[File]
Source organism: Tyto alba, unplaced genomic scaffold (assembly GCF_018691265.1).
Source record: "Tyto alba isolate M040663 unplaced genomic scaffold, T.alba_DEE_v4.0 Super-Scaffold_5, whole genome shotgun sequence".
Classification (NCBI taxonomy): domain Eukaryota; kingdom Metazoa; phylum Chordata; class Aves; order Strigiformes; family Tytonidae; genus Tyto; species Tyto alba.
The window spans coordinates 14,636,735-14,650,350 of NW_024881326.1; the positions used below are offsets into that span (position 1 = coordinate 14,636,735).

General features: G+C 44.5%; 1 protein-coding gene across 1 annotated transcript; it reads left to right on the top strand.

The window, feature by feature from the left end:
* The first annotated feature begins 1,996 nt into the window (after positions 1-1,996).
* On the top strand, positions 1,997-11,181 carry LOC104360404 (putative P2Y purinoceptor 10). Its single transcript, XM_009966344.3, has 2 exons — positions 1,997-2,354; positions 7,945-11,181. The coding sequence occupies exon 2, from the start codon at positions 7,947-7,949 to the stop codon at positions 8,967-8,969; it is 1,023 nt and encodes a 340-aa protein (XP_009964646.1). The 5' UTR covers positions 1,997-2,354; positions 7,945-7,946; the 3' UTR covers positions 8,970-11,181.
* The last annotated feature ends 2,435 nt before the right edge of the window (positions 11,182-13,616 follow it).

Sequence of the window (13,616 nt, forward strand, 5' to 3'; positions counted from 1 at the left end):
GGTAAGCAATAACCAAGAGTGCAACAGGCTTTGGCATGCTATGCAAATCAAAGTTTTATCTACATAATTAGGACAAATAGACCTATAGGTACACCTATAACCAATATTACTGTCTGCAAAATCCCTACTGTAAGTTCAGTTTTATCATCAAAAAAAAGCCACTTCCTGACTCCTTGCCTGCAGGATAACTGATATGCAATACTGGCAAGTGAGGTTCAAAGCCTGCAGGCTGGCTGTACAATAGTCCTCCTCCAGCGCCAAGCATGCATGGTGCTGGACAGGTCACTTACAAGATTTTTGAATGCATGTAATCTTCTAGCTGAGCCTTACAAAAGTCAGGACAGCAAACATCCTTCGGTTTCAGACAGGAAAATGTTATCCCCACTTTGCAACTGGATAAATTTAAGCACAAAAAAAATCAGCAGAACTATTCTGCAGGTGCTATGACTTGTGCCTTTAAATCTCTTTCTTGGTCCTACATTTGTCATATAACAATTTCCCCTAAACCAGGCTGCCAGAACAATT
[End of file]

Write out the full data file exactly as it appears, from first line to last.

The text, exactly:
Source organism: Tyto alba, unplaced genomic scaffold (assembly GCF_018691265.1).
Source record: "Tyto alba isolate M040663 unplaced genomic scaffold, T.alba_DEE_v4.0 Super-Scaffold_5, whole genome shotgun sequence".
Classification (NCBI taxonomy): domain Eukaryota; kingdom Metazoa; phylum Chordata; class Aves; order Strigiformes; family Tytonidae; genus Tyto; species Tyto alba.
The window spans coordinates 14,636,735-14,650,350 of NW_024881326.1; the positions used below are offsets into that span (position 1 = coordinate 14,636,735).

General features: G+C 44.5%; 1 protein-coding gene across 1 annotated transcript; it reads left to right on the top strand.

The window, feature by feature from the left end:
* The first annotated feature begins 1,996 nt into the window (after positions 1-1,996).
* On the top strand, positions 1,997-11,181 carry LOC104360404 (putative P2Y purinoceptor 10). Its single transcript, XM_009966344.3, has 2 exons — positions 1,997-2,354; positions 7,945-11,181. The coding sequence occupies exon 2, from the start codon at positions 7,947-7,949 to the stop codon at positions 8,967-8,969; it is 1,023 nt and encodes a 340-aa protein (XP_009964646.1). The 5' UTR covers positions 1,997-2,354; positions 7,945-7,946; the 3' UTR covers positions 8,970-11,181.
* The last annotated feature ends 2,435 nt before the right edge of the window (positions 11,182-13,616 follow it).

Sequence of the window (13,616 nt, forward strand, 5' to 3'; positions counted from 1 at the left end):
GGTAAGCAATAACCAAGAGTGCAACAGGCTTTGGCATGCTATGCAAATCAAAGTTTTATCTACATAATTAGGACAAATAGACCTATAGGTACACCTATAACCAATATTACTGTCTGCAAAATCCCTACTGTAAGTTCAGTTTTATCATCAAAAAAAAGCCACTTCCTGACTCCTTGCCTGCAGGATAACTGATATGCAATACTGGCAAGTGAGGTTCAAAGCCTGCAGGCTGGCTGTACAATAGTCCTCCTCCAGCGCCAAGCATGCATGGTGCTGGACAGGTCACTTACAAGATTTTTGAATGCATGTAATCTTCTAGCTGAGCCTTACAAAAGTCAGGACAGCAAACATCCTTCGGTTTCAGACAGGAAAATGTTATCCCCACTTTGCAACTGGATAAATTTAAGCACAAAAAAAATCAGCAGAACTATTCTGCAGGTGCTATGACTTGTGCCTTTAAATCTCTTTCTTGGTCCTACATTTGTCATATAACAATTTCCCCTAAACCAGGCTGCCAGAACAATT